TULSA - Police, troopers, and deputies across eight states will fan out Friday to crack down on violations of seatbelt laws along historic Route 66, which traverses Tulsa from east to west.
Called "Get Your 'Clicks' on Route 66," the operation will run for 24 hours on Feb. 1.
Oklahoma Highway Patrol Lt. Ben Crockett is coordinating the program, which he says is a quarterly drive to increase safety.
It "reminds everyone of the importance of buckling up every time you’re in the car,” said Crockett. “Seat belts and child car seats are the best way to protect you and your family members in the event of a crash.”
The program began in Oklahoma in 2010 with a handful of agencies in the central part of the state.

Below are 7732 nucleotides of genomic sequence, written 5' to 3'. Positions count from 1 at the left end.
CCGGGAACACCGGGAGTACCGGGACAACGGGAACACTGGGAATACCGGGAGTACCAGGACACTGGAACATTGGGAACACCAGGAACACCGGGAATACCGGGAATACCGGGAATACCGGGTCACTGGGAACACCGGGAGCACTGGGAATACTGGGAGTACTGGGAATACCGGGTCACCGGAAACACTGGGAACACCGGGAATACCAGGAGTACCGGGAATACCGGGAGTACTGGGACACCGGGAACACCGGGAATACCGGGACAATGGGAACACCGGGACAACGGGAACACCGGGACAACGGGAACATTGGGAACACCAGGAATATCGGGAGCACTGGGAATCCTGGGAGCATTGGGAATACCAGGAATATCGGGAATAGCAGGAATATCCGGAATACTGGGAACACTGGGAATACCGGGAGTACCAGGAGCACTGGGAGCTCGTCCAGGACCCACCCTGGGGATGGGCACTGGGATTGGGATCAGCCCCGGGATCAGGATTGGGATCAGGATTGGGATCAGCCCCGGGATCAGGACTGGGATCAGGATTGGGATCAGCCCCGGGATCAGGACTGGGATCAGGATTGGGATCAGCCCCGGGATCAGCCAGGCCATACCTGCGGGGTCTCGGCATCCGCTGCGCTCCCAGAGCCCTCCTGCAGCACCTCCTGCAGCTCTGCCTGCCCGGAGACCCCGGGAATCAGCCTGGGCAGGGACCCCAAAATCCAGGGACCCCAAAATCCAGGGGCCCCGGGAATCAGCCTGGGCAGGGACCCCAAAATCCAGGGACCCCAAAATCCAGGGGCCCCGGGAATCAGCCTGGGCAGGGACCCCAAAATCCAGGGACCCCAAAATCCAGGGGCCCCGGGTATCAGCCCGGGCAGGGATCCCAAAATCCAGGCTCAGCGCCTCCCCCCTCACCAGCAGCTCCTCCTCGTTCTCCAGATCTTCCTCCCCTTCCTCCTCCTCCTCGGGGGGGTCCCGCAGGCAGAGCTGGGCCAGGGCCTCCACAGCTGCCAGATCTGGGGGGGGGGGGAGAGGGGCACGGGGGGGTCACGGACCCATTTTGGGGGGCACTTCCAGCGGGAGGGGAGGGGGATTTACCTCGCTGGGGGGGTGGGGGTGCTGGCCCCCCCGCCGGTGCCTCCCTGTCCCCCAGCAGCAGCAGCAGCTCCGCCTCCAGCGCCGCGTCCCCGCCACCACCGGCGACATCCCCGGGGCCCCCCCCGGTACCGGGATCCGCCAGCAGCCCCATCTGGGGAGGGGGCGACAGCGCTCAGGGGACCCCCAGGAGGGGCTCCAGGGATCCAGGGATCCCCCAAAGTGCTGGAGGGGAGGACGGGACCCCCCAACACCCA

It has now spread out across Oklahoma, and troopers and state police agencies in California, Arizona, New Mexico, Texas, Missouri, Kansas and Illinois now participate.
During the last Route 66 operation, officers made about 375 stops.
Statistics from the National Highway Traffic Safety Administration indicate that seatbelts save about 13,000 lives a year nationwide.
NHTSA also says in a rollover crash, seatbelts reduce the chance of dying by 75 percent.